Recently in a library and information studies class discussion, a fellow student commented that “homeless people are subverting libraries. They’re just using them as places to sit around or to use the bathroom.” Thankfully, most of the class shot this moron a disgusted look. The central element to librarianship of any kind is service. And as public servants we are in no position to judge or make demands of who we will serve based on class or whether or not that person has a brick-and-mortar place to call home.
I have been guilty of making fun of some of the quirkier personalities who come into the library – albeit anonymously, but still. I have also had the privilege of being able to work closely with homeless people as well as those who choose to live differently from the rest of society. Those experiences have been frustrating, difficult, and sometimes smelly. But those people deserve the vital community services that public libraries provide, like help searching for jobs, housing, and even families online. While I understand why some members of the library community find sharing space with homeless people (whether perceived or otherwise) uncomfortable, I disagree with policies, regulations, or influences from neighborhood members that are meant to relegate how public library space is used and who that space “should” be for.
Libraries have been serving as places of respite for those without homes, many of whom have mental illnesses, since their inception. Historically, public libraries were developed as buildings for the elite and lower classes to come together in a common space, leveling the societal playing field. And while public libraries should serve the needs of all users equally, including segments of the population other than homeless people, we need to remember that service to certain population groups should not be contingent on who we would like to serve, but should be based on who needs those services. The American Library Association adopted a policy almost thirty years ago that calls for libraries to respond to the growing number of poor people, including those without homes, and to work within the library to sensitize the greater community to the needs of these citizens as well.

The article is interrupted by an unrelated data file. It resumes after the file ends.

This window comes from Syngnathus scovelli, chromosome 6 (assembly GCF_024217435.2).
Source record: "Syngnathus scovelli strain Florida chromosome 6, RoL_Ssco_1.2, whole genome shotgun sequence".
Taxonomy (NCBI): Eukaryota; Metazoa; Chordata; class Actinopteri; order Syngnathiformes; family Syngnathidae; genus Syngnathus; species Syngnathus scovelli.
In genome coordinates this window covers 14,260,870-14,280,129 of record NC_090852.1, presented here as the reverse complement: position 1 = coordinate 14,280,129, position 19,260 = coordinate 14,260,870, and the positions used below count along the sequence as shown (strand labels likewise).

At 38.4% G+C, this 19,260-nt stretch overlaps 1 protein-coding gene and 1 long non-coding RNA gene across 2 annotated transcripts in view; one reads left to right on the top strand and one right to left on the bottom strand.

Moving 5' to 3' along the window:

The fear among many community members is that public libraries will become "homeless shelters" and not serve other segments of the population, such as children and families. But if people fear this happening, it must mean that there is a noticeable need. And if the need is this great, why are we doing nothing more about it than worrying that we will be exposed to poor and homeless people in our public libraries?
In Los Angeles homelessness is an issue that, in my opinion, has not effectively been addressed. Yet, with the number of public library branches in this city, and the resources offered at the Central Library, we should be able to do more for our street-dwelling population. The Seattle Public Library has been forward-thinking in this regard, and has been incorporating vital hygiene and job-related services for people who live on the streets and use the library’s facilities. With the right balance of non-invasive security and updated policies, as well as cooperation with other community service providers, Los Angeles and its libraries could become a more welcoming and rehabilitative space for those who need it most.